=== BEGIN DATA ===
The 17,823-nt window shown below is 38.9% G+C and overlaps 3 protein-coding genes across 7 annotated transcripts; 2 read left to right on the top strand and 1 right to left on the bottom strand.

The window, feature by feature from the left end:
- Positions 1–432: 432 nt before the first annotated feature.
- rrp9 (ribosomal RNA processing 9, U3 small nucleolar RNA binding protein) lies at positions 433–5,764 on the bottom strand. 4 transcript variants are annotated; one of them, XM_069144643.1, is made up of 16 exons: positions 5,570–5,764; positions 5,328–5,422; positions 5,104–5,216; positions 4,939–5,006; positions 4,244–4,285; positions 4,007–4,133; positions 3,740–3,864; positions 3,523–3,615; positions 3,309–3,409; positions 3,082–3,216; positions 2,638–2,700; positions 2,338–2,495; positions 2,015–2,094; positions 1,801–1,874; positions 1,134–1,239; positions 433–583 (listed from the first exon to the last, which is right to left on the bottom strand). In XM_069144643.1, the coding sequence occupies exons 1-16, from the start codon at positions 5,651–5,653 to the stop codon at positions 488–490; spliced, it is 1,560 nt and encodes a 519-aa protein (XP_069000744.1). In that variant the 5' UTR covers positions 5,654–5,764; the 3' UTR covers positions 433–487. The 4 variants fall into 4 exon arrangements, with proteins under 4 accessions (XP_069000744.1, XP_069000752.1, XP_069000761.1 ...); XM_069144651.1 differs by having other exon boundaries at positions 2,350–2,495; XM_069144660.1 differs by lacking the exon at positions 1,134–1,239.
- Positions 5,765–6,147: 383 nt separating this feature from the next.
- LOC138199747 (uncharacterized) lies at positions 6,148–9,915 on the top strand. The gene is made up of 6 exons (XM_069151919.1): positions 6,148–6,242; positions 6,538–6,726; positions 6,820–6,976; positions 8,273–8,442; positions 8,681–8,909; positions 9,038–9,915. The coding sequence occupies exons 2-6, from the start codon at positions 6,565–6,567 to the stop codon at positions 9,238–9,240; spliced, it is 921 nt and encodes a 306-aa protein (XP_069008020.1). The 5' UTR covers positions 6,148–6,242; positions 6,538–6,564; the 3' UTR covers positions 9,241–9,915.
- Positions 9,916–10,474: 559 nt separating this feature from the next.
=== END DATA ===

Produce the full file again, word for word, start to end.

The 17,823-nt window shown below is 38.9% G+C and overlaps 3 protein-coding genes across 7 annotated transcripts; 2 read left to right on the top strand and 1 right to left on the bottom strand.

The window, feature by feature from the left end:
- Positions 1–432: 432 nt before the first annotated feature.
- rrp9 (ribosomal RNA processing 9, U3 small nucleolar RNA binding protein) lies at positions 433–5,764 on the bottom strand. 4 transcript variants are annotated; one of them, XM_069144643.1, is made up of 16 exons: positions 5,570–5,764; positions 5,328–5,422; positions 5,104–5,216; positions 4,939–5,006; positions 4,244–4,285; positions 4,007–4,133; positions 3,740–3,864; positions 3,523–3,615; positions 3,309–3,409; positions 3,082–3,216; positions 2,638–2,700; positions 2,338–2,495; positions 2,015–2,094; positions 1,801–1,874; positions 1,134–1,239; positions 433–583 (listed from the first exon to the last, which is right to left on the bottom strand). In XM_069144643.1, the coding sequence occupies exons 1-16, from the start codon at positions 5,651–5,653 to the stop codon at positions 488–490; spliced, it is 1,560 nt and encodes a 519-aa protein (XP_069000744.1). In that variant the 5' UTR covers positions 5,654–5,764; the 3' UTR covers positions 433–487. The 4 variants fall into 4 exon arrangements, with proteins under 4 accessions (XP_069000744.1, XP_069000752.1, XP_069000761.1 ...); XM_069144651.1 differs by having other exon boundaries at positions 2,350–2,495; XM_069144660.1 differs by lacking the exon at positions 1,134–1,239.
- Positions 5,765–6,147: 383 nt separating this feature from the next.
- LOC138199747 (uncharacterized) lies at positions 6,148–9,915 on the top strand. The gene is made up of 6 exons (XM_069151919.1): positions 6,148–6,242; positions 6,538–6,726; positions 6,820–6,976; positions 8,273–8,442; positions 8,681–8,909; positions 9,038–9,915. The coding sequence occupies exons 2-6, from the start codon at positions 6,565–6,567 to the stop codon at positions 9,238–9,240; spliced, it is 921 nt and encodes a 306-aa protein (XP_069008020.1). The 5' UTR covers positions 6,148–6,242; positions 6,538–6,564; the 3' UTR covers positions 9,241–9,915.
- Positions 9,916–10,474: 559 nt separating this feature from the next.